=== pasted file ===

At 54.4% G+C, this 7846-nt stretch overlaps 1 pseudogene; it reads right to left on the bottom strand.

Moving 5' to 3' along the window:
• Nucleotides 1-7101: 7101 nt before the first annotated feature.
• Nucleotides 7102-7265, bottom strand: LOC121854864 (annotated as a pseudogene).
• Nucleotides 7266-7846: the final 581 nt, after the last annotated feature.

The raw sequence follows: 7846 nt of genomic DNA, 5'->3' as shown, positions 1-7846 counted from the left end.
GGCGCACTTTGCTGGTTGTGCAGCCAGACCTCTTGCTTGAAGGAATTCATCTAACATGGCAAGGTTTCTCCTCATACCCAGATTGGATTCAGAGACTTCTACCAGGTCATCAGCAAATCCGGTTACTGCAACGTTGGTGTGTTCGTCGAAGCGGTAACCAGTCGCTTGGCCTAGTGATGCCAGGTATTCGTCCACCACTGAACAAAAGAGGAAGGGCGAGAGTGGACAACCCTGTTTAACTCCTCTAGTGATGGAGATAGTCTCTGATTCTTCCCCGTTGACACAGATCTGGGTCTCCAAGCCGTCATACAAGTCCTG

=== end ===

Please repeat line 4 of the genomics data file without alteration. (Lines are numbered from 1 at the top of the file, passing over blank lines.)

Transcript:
• Nucleotides 7102-7265, bottom strand: LOC121854864 (annotated as a pseudogene).